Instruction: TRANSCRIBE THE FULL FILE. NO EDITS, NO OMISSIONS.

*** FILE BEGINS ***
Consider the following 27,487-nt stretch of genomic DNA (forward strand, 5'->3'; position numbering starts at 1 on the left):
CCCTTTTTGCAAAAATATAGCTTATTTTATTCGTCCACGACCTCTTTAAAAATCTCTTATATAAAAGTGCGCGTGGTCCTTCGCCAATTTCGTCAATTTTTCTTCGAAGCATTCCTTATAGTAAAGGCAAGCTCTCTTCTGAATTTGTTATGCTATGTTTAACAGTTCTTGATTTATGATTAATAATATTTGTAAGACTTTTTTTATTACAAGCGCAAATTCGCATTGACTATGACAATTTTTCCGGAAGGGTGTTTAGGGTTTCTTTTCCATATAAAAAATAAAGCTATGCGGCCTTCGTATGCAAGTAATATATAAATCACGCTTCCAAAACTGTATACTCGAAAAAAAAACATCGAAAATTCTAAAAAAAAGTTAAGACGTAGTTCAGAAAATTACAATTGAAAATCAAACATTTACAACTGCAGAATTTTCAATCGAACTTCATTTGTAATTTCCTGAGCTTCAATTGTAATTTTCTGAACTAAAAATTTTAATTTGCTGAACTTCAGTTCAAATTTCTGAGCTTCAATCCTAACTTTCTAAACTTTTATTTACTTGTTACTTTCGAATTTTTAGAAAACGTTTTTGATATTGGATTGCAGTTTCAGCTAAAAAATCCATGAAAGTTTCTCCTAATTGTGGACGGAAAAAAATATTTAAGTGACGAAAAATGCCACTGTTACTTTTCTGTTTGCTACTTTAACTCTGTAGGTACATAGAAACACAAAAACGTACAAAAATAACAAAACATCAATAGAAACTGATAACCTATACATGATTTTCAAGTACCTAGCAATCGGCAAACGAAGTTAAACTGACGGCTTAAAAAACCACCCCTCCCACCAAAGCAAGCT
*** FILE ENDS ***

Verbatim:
Consider the following 27,487-nt stretch of genomic DNA (forward strand, 5'->3'; position numbering starts at 1 on the left):
CCCTTTTTGCAAAAATATAGCTTATTTTATTCGTCCACGACCTCTTTAAAAATCTCTTATATAAAAGTGCGCGTGGTCCTTCGCCAATTTCGTCAATTTTTCTTCGAAGCATTCCTTATAGTAAAGGCAAGCTCTCTTCTGAATTTGTTATGCTATGTTTAACAGTTCTTGATTTATGATTAATAATATTTGTAAGACTTTTTTTATTACAAGCGCAAATTCGCATTGACTATGACAATTTTTCCGGAAGGGTGTTTAGGGTTTCTTTTCCATATAAAAAATAAAGCTATGCGGCCTTCGTATGCAAGTAATATATAAATCACGCTTCCAAAACTGTATACTCGAAAAAAAAACATCGAAAATTCTAAAAAAAAGTTAAGACGTAGTTCAGAAAATTACAATTGAAAATCAAACATTTACAACTGCAGAATTTTCAATCGAACTTCATTTGTAATTTCCTGAGCTTCAATTGTAATTTTCTGAACTAAAAATTTTAATTTGCTGAACTTCAGTTCAAATTTCTGAGCTTCAATCCTAACTTTCTAAACTTTTATTTACTTGTTACTTTCGAATTTTTAGAAAACGTTTTTGATATTGGATTGCAGTTTCAGCTAAAAAATCCATGAAAGTTTCTCCTAATTGTGGACGGAAAAAAATATTTAAGTGACGAAAAATGCCACTGTTACTTTTCTGTTTGCTACTTTAACTCTGTAGGTACATAGAAACACAAAAACGTACAAAAATAACAAAACATCAATAGAAACTGATAACCTATACATGATTTTCAAGTACCTAGCAATCGGCAAACGAAGTTAAACTGACGGCTTAAAAAACCACCCCTCCCACCAAAGCAAGCT